Learn everything you can about the kinds of rehab available and what may be right for your family. Some patients go to treatment during the day and come home at night. Some facilities invite family members to participate in therapy sessions; others prefer that their patients be isolated from their families for a period of time.
Work with the doctors and therapists involved with your loved one’s treatment so that they can get the best, most appropriate care possible. If you have to live without them for a few weeks, that is better than losing them to this disease forever.
4. Relapse is Part of the Disease
Many family members are shocked when the addict in their family “goes out.” After rehab, after a period of sobriety, it seems almost unfathomable that someone could go back to using drugs.
The truth is, two-thirds of all recovering addicts end up relapsing within the first year of their recovery.
The family of an alcoholic or addict needs to recognize the cunning, baffling power of this disease. Relapse happens frequently. It does not mean that the treatment was fruitless, or that the family did something wrong.
If you are prepared for a possible relapse by the addict you love, you will be better equipped to cope with your own inevitable feelings of anger and hopelessness. You too may need to seek help after a relapse.
5. Your Loved One May Withdraw from You
Many recovering addicts find comfort and solidarity amongst other addicts. For many, attendance at twelve step meetings and socializing with others in recovery helps them immeasurably through the painful phase of early sobriety.
It is often difficult for the family, who has missed the alcoholic so much when they were spending every night at the bar. The family of the addict may want her to spend more time at home, instead of hanging out with other junkies.
Working closely with others in the same situation is one proven way to help addicts overcome their disease. It is important that the family allows the person in recovery the time and peace to find support through fellowship with others who understand.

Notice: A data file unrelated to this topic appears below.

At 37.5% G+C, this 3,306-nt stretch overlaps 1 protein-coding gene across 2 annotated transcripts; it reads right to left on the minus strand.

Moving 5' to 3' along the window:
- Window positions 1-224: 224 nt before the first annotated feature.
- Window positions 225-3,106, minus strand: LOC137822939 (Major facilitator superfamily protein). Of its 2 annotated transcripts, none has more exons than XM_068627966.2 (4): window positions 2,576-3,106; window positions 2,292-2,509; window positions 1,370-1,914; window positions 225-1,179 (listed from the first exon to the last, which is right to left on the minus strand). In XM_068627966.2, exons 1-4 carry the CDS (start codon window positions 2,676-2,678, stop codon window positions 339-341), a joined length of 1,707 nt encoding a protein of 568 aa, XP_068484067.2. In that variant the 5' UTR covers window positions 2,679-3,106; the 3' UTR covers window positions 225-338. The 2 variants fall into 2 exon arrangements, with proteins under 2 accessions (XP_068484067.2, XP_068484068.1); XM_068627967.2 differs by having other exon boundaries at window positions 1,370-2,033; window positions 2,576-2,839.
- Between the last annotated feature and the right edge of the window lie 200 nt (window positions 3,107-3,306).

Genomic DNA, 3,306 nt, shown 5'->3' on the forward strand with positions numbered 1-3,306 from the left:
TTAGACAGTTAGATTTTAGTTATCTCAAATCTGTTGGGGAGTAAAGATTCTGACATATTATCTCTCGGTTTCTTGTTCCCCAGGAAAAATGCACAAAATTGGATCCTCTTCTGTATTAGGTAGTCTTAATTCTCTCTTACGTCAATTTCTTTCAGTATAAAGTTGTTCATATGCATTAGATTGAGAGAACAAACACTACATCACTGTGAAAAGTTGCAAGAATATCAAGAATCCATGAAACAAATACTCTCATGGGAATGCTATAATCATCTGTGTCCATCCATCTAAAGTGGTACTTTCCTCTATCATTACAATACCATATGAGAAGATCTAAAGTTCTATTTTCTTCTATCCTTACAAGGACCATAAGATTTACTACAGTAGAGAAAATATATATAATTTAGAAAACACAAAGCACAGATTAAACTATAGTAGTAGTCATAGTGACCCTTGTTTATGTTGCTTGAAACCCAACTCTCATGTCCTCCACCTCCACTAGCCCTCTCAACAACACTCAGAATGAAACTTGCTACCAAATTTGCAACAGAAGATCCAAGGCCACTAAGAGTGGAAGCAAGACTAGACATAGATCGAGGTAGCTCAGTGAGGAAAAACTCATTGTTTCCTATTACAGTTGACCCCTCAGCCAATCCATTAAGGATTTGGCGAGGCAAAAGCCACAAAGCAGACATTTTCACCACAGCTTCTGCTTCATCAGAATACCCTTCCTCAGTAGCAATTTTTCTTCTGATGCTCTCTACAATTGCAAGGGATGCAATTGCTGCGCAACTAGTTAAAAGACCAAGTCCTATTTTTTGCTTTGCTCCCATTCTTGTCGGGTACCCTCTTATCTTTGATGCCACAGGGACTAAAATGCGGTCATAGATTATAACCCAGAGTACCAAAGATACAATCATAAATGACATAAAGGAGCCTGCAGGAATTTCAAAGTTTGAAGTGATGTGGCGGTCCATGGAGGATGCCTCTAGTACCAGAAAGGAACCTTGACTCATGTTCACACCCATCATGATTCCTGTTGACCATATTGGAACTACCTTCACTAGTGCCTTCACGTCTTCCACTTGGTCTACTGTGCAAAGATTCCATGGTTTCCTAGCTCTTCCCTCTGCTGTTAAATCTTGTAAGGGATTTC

Often the recovered addict will return eventually to the family fold, grateful for the time you gave him to get well.
6. You May Need Help As Well
Because addiction is a family disease, family members may also need treatment. Many have found solace in Alcoholics Anonymous’ sister program, Alanon. Based on the same principles as other twelve-step programs, Alanon provides fellowship for the families of alcoholics and addicts and acknowledges that these family members also need healing.
Many family members seek individual or family therapy to help make the behavioral changes necessary to create a happier household. The rehab facility where your loved one received treatment may also offer counselling to the rest of the family.
The Recovery Process is a Life Long Commitment
For addicts and their family, the recovery process will be a lifelong journey. Often families who have been affected by addiction need time to find ways to coexist. Sometimes there may be bumps on the road.
If the family is committed to helping each other, there are many effective ways to overcome the disease of addiction. By taking it one day at a time, everyone in the family can triumph over despair and find a better way.
If you need more information on addiction, contact us.